William Donald Schaefer is our Grand Provocateur. He's the man who comes to dinner and criticizes the food. He's your mother telling you to clean up your room. He's the burr under the saddle of City Hall, who calls Kurt L. Schmoke "that nice young man" in the most patronizing way, and thus provokes mayoral responses that couldn't be printed in a family newspaper.
He's been state comptroller barely a week, and he's already got people choosing sides. He's our public conscience, some say. He's our perennial annoyance, say others. Both sides are right. A conscience is always an annoyance, always that grating voice telling us not to take the easy way.
Minutes after taking office, Schaefer was urging a change of management of the Baltimore Convention Center. Mind your own business, Schmoke fired back, sounding like a man getting 12 years of irritation out of his system. Three days later, Schaefer was at it again. Don't sell the Baltimore City Life Museums properties, he was urging. Stop trying to be mayor of this city, Schmoke fired back this time.
These are only the latest versions of old fights. Here are two men who have never had the same vision of life, or politics, or running the city. Schaefer, by instinct a painful introvert, became mayor nearly three decades ago and forged a public persona. Schmoke, the young man who had grown up on a [See Olesker, 4b] public stage, the athletic field, became mayor a dozen years ago and withdrew into a private self. One willed himself a personality; the other walled himself off.
What was interesting in their latest confrontations was the public give-and-take: It's the first time since Schmoke's announcement that he wasn't running for a fourth mayoral term that we've seen much of him. His entire administration seemed to have shifted into automatic pilot since then.
Schaefer's always understood the unwritten law of being mayor: The job's part theatrics.
For all its rewards, living in any large U.S. city is still an act of faith. You have to believe in a sense of community, in a mix of edgy voices working things out. Any mayor has to remind people of such pleasures while they're putting up with high taxes and crumbling sidewalks and fear of crime.
And that's not all: If Schaefer spotted a slacker in his City Hall days, he knew how to throw a fit. Agencies worked hard because nobody wanted to tick off the old man. Has anybody heard of such outbursts from Schmoke?
The "nice young man" of Schaefer's phrase has an accent on "nice," and too many of his agencies thus have a reputation for sleepwalking. People have a tendency to do whatever they realize they can get away with.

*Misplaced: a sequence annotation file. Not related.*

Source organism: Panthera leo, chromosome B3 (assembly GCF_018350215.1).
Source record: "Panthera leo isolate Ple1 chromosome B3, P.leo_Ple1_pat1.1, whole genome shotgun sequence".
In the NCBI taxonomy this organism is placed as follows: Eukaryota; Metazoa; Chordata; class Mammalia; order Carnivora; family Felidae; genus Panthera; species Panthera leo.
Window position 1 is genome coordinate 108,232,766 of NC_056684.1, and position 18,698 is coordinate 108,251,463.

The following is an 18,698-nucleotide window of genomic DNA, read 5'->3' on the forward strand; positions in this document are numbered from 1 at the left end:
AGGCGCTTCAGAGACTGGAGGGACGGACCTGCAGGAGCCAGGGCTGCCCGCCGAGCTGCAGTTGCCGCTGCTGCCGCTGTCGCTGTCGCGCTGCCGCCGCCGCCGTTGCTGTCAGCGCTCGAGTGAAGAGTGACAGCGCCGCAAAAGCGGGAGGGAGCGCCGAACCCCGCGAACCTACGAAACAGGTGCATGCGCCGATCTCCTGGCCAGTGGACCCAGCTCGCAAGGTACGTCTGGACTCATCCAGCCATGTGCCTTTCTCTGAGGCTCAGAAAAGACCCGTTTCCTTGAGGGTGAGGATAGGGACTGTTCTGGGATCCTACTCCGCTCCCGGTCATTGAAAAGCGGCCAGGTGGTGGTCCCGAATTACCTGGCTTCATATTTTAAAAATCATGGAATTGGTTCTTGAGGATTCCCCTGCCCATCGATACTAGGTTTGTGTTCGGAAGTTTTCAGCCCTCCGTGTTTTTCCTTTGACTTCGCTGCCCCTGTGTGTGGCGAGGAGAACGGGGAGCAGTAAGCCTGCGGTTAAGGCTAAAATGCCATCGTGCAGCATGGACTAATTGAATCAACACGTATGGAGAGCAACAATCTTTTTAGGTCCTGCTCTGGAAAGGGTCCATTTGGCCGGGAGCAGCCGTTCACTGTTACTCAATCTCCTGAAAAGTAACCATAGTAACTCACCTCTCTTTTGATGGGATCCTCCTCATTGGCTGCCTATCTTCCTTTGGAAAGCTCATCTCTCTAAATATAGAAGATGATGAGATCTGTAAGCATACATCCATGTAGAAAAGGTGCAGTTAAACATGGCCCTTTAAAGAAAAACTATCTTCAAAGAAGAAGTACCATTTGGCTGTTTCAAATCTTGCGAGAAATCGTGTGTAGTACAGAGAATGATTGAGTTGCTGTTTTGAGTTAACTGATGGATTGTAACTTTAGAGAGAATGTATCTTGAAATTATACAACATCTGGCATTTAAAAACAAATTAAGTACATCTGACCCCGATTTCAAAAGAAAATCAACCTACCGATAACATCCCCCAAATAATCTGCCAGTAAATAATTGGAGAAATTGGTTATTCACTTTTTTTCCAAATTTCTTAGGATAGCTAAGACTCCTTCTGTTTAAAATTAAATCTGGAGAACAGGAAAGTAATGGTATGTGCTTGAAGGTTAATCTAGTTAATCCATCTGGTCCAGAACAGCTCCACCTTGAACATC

All of which leads us to the newest rumblings about Schaefer, that he's the state comptroller who's only biding his time until he can put together a run for mayor again. Schmoke has mentioned it publicly; Schaefer has been a little coy. He's talked about all the changes he'd make "if" he were mayor again.
It's an interesting thought, but a long shot. For Schaefer, the city is his soul mate, his sweet mistress. The best memories of his public life come from the 15 years he ran the place and taught the city to believe in itself in spite of itself.
He is, at heart, a sentimental man. On the night he was elected comptroller, Schaefer said nothing about the new job. He talked about people from his yesterdays.
"My father would be so proud of me," he said softly. "He died in the house I lived in for 70 years. My mother would stand on corners when I ran, wanting to fight anyone who said anything bad."
He talked about his friend Hilda Mae Snoops, "in a nursing home, weak," and of yesteryear's ghosts: the old mayor, Phil Goodman, and the old governor, Marvin Mandel, and the old political kingmaker, Irv Kovens, who "called me Shaky, but got behind me."
He seemed to hear their voices cheering him on. He was back in his element, and he would do the kind of work they'd all done together in the old days. It was a sweet moment, and a lovely sentiment.
"I got born again on the day I filed," Schaefer said.
But he was reborn 77 years old, and his eyeglasses seemed thicker than remembered. He has remarkable energy for a man his age, but he's still a man his age. Running a city's a lot tougher than running the state comptroller's office.
He's in the right place for this season of his life. He's a man of unquestioned integrity who has a renewed sense of voice. He can criticize City Hall without having to run it. He can complain about the bureaucracies without having to spend weekends looking for potholes.
It's the best of all worlds. He can be our Grand Provocateur, telling us to clean our rooms, complaining about all the shabby corners because nobody else knows them the way he does. He's our annoyance, he's our conscience. He's exactly where he should be, bothering us to do better.